The antler picks were all recovered from the lowest occupation horizon in this part of the site (see image above showing kerbed feature and antler pick) and may have been used to prepare and level the surface of the rock shelter prior to use. The image below shows a closer view of one of the picks, all of which had been manufactured from large and robust red deer antlers that had been collected from the landscape where they had been naturally shed from the deer.

One of the finer antler picks recovered from this part of the site by Martin (scale=0.5m). The points of the picks showed wear from use, while tines from the main antler beam had been cut off, possibly to use to manufacture other tools. Martin recovered a fine antler tine point from this part of the site.

Within the north sector of Trench 3, Steven was also busy recovering large quantities of animal bone, while he had also uncovered a shellfish midden comprising periwinkle and some limpet, mussel and oyster shells. The midden deposits here also included significant amounts of fire-cracked pebbles, charcoal deposits and spreads of ash from the hearths.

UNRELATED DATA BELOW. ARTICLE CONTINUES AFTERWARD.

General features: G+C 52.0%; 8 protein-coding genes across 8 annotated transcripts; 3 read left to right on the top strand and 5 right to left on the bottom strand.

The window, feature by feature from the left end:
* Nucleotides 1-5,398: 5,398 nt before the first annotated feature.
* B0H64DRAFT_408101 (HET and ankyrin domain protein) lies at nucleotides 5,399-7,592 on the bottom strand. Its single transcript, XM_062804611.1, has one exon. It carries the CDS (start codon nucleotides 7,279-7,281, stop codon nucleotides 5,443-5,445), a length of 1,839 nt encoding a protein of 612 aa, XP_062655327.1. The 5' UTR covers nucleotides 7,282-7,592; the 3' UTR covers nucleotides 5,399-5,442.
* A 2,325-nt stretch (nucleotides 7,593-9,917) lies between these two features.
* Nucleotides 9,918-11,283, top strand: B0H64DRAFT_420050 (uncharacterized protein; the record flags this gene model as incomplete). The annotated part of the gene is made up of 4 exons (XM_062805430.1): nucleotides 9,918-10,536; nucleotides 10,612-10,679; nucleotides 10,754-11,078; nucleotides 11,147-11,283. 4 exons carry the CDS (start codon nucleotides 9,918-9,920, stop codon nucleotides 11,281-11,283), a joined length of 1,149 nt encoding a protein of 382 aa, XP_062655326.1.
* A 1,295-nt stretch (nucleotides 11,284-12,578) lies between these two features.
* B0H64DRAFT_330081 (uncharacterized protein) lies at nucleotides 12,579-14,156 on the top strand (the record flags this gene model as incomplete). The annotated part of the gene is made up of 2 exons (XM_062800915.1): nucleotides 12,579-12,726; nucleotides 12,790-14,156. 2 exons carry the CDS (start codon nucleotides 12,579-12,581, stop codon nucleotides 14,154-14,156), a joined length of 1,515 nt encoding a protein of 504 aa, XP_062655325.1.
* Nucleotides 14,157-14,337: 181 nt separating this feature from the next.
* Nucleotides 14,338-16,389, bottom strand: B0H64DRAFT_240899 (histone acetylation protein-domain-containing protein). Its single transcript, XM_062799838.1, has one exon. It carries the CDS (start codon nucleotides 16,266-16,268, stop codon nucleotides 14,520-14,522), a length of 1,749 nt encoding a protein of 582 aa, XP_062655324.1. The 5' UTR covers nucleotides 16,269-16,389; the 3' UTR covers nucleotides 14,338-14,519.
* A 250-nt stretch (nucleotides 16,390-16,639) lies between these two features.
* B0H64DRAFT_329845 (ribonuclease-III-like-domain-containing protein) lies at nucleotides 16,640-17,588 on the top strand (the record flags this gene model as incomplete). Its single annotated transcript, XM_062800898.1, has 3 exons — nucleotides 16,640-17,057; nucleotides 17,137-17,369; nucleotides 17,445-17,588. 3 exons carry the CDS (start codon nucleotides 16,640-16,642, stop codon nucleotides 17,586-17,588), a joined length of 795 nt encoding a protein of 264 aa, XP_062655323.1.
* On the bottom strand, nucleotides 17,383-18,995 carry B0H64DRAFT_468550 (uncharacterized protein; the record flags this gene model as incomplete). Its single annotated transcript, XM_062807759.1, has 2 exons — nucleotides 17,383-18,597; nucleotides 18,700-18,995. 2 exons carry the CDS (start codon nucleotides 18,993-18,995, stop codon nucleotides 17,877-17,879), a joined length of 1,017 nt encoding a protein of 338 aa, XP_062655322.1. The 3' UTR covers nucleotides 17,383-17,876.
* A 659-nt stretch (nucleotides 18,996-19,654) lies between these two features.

The image above shows the upper surface of the main midden deposits to the north of the central baulk in Trench 3

Excavation of these deposits produced metalworking residues of iron and bronze including vitrified crucible fragments, stone tools, a good assemblage of pottery sherds including decorated and plain vessels, and antler and bone items. One unusual item was what appears to be a button manufactured from horn, complete with three central attachment holes. Ash deposits and a few stone slabs also started to emerge in the trench, suggesting the possible presence on an hearth setting below.